Thanks to our all-too-human tendency to switch from fear to greed on a dime, the most despised UK shares in one year can quickly become the most desired in the next.
That’s why I’ve been looking at 2022’s biggest ‘losers’ as potential additions to my portfolio for when I have the spare cash to invest.
House market wobble
Housebuilders have endured an awful 2022 and Taylor Wimpey (LSE: TW) is no exception. Shares in the business have dropped like a stone.
This is all very rational. Why would house hunters commit to a purchase if they suspect prices are about to fall or now fear for their jobs? That’s right — most wouldn’t. And that’s why Taylor Wimpey investors are jumping ship.
I don’t expect the outlook to improve immediately. Indeed, I’d be gobsmacked if January’s trading update didn’t mention a further drop in sales and an increase in cancellations.
Bargain UK share
Nonetheless, there’s a lot I like here. Even taking next year’s 40%-odd expected reduction in earnings growth, the shares look cheap. The price-to-earnings (P/E) ratio for 2023 is nine. That suggests to me a lot of bad news is already factored in.
This isn’t 2008 either. By this, I mean that the balance sheets of many companies in the sector are far healthier than they once were.
This should mean that Taylor Wimpey can go on distributing dividends to its owners. As things go, the yield stands at a huge 9.2%! Even if a cut comes, what remains should still be more than sufficient.
I reckon a settling of interest rates at some point in 2023 could be the catalyst for a recovery.
Another ‘hated’ pick I like is one I already own, Scottish Mortgage Investment Trust (LSE: SMT). Like the other business mentioned here, it’s been unceremoniously dumped by many investors in 2022.
Again, I’m not about to say the market has made a mistake. Galloping interest rates are to growth stocks what kryptonite is to Superman because it becomes a lot more expensive to service the debt they’ve taken on to expand.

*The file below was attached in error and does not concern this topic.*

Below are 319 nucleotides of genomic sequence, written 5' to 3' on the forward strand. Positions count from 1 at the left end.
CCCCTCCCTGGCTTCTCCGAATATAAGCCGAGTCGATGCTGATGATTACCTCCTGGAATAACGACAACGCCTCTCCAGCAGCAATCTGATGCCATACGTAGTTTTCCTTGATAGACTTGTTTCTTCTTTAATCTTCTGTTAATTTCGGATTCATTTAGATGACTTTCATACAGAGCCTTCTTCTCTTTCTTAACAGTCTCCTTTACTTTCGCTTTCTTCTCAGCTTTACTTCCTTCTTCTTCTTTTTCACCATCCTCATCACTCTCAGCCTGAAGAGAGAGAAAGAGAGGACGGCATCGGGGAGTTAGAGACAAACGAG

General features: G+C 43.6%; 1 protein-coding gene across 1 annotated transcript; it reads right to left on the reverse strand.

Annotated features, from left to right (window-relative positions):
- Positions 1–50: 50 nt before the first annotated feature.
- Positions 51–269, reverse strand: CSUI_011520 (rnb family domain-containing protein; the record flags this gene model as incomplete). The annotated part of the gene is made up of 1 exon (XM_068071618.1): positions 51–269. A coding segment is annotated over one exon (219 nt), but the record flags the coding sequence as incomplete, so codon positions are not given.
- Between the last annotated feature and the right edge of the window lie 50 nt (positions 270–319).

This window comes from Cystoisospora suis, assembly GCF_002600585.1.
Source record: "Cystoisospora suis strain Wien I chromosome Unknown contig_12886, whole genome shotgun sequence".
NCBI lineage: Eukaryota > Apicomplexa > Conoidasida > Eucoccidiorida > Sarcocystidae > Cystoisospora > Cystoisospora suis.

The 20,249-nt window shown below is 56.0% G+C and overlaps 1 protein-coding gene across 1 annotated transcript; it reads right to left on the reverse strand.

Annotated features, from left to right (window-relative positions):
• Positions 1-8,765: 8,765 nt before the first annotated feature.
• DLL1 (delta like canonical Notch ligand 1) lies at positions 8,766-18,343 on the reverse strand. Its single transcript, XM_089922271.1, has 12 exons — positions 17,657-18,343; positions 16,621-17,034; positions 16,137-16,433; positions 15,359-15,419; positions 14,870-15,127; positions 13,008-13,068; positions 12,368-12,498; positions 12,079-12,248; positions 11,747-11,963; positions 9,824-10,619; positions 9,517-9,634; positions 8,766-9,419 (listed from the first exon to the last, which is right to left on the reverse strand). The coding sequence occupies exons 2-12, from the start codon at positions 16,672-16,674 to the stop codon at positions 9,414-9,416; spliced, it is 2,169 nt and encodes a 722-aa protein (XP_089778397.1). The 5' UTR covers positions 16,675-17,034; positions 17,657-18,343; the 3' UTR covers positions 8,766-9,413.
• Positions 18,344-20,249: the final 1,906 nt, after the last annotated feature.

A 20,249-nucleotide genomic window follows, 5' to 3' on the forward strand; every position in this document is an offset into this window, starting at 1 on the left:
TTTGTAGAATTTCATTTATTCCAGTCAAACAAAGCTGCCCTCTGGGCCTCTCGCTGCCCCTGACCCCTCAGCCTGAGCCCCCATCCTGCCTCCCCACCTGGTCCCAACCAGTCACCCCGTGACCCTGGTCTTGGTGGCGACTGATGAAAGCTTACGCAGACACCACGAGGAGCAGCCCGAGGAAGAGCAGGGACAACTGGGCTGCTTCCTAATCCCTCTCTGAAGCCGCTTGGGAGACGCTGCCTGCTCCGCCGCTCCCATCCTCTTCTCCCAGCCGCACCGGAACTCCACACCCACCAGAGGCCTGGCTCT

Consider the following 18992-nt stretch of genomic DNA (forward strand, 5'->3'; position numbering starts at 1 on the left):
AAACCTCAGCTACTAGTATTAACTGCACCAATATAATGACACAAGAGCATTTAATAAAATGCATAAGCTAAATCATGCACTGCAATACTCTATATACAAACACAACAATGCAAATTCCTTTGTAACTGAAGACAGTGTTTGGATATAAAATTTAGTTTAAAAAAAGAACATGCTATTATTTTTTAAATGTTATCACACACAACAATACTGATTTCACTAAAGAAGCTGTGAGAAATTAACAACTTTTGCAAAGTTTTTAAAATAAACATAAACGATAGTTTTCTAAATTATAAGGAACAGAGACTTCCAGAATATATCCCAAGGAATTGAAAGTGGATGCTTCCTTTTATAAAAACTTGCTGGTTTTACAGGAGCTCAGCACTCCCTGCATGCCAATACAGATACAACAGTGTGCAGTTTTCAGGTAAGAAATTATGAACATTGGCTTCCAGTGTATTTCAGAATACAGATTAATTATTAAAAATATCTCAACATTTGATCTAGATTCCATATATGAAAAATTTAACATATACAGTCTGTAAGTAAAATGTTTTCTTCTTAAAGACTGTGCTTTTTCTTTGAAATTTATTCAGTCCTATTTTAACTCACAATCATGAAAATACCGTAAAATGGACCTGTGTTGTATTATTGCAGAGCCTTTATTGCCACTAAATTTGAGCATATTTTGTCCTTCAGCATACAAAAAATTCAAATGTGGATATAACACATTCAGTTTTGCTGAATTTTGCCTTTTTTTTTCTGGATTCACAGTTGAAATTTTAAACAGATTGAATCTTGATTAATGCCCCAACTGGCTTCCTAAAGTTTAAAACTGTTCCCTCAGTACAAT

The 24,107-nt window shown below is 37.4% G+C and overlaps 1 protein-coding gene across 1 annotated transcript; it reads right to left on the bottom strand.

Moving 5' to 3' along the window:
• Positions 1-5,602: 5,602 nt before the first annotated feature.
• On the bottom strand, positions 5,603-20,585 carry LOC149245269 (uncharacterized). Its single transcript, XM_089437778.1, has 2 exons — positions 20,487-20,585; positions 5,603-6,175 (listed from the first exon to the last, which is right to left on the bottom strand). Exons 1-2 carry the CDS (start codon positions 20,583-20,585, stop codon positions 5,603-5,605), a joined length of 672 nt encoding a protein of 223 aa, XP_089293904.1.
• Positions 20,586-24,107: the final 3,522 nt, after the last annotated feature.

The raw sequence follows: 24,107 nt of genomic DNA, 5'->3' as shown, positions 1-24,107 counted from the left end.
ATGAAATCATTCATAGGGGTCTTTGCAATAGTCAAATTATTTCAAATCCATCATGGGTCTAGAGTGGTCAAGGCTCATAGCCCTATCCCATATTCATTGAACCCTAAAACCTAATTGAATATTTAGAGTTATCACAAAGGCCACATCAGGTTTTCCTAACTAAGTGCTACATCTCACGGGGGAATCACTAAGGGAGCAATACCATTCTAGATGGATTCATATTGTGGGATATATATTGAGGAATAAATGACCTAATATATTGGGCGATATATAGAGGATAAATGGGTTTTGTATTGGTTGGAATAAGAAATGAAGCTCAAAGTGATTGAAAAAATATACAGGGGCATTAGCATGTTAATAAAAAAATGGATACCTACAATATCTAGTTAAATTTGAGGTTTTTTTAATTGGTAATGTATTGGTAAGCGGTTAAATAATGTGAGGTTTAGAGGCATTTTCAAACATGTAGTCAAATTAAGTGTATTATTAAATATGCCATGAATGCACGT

There are other, more company-specific reasons for the underperformance. The presence of Tesla in SMT’s portfolio, for example, hasn’t helped. I’m sure I’m not the only one hoping Elon Musk will concentrate on his electric vehicle company rather than Twitter in 2023.
As someone intending to stay invested for many years however, I’m far from downbeat. After all, a temporary decline like this presents as an unmissable opportunity to continue building my stake.
The track record speaks for itself. SMT was still up 61% in the five years to 23 December, made even more impressive by its relatively low 0.32% fee. Dividends excluded, the FTSE 100 index was down almost 3%.
Another attraction is that SMT operates in a completely different part of the market to the aforementioned Taylor Wimpey. Theoretically, this should mean that owning shares in both shouldn’t increase risk.
Sure, the period of historically-low rates we’ve enjoyed is now over. And yes, there’s nothing to stop a share price from falling further. But a pivot by the Federal Reserve on interest rates in 2023 will surely bring out the buyers.
When it comes, the rebound could be explosive.
Paul Summers owns shares in Scottish Mortgage Investment Trust. The Motley Fool UK has recommended Tesla. Views expressed on the companies mentioned in this article are those of the writer and therefore may differ from the official recommendations we make in our subscription services such as Share Advisor, Hidden Winners and Pro. Here at The Motley Fool we believe that considering a diverse range of insights makes us better investors.
Motley Fool UK 2022